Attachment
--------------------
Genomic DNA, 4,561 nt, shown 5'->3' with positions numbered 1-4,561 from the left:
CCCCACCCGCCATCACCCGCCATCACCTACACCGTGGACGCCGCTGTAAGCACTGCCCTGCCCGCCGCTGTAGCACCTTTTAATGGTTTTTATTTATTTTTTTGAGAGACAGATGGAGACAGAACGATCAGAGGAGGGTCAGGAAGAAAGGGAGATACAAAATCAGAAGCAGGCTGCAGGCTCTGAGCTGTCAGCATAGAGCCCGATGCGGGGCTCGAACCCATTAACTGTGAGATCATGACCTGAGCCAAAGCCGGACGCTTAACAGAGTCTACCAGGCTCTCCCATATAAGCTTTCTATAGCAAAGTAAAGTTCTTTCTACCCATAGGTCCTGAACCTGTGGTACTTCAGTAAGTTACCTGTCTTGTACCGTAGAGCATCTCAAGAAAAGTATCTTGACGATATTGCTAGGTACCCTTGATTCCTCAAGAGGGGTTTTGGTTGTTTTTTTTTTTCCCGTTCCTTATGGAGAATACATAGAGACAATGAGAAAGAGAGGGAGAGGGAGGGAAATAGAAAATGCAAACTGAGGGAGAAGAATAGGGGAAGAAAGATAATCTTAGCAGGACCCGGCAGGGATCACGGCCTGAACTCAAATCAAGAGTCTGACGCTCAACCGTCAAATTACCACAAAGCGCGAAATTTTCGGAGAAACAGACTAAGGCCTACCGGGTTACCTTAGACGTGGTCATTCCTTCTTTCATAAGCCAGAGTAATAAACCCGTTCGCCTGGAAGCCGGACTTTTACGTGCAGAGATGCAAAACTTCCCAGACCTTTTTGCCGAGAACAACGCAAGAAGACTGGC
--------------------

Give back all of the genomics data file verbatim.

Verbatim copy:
Genomic DNA, 4,561 nt, shown 5'->3' with positions numbered 1-4,561 from the left:
CCCCACCCGCCATCACCCGCCATCACCTACACCGTGGACGCCGCTGTAAGCACTGCCCTGCCCGCCGCTGTAGCACCTTTTAATGGTTTTTATTTATTTTTTTGAGAGACAGATGGAGACAGAACGATCAGAGGAGGGTCAGGAAGAAAGGGAGATACAAAATCAGAAGCAGGCTGCAGGCTCTGAGCTGTCAGCATAGAGCCCGATGCGGGGCTCGAACCCATTAACTGTGAGATCATGACCTGAGCCAAAGCCGGACGCTTAACAGAGTCTACCAGGCTCTCCCATATAAGCTTTCTATAGCAAAGTAAAGTTCTTTCTACCCATAGGTCCTGAACCTGTGGTACTTCAGTAAGTTACCTGTCTTGTACCGTAGAGCATCTCAAGAAAAGTATCTTGACGATATTGCTAGGTACCCTTGATTCCTCAAGAGGGGTTTTGGTTGTTTTTTTTTTTCCCGTTCCTTATGGAGAATACATAGAGACAATGAGAAAGAGAGGGAGAGGGAGGGAAATAGAAAATGCAAACTGAGGGAGAAGAATAGGGGAAGAAAGATAATCTTAGCAGGACCCGGCAGGGATCACGGCCTGAACTCAAATCAAGAGTCTGACGCTCAACCGTCAAATTACCACAAAGCGCGAAATTTTCGGAGAAACAGACTAAGGCCTACCGGGTTACCTTAGACGTGGTCATTCCTTCTTTCATAAGCCAGAGTAATAAACCCGTTCGCCTGGAAGCCGGACTTTTACGTGCAGAGATGCAAAACTTCCCAGACCTTTTTGCCGAGAACAACGCAAGAAGACTGGC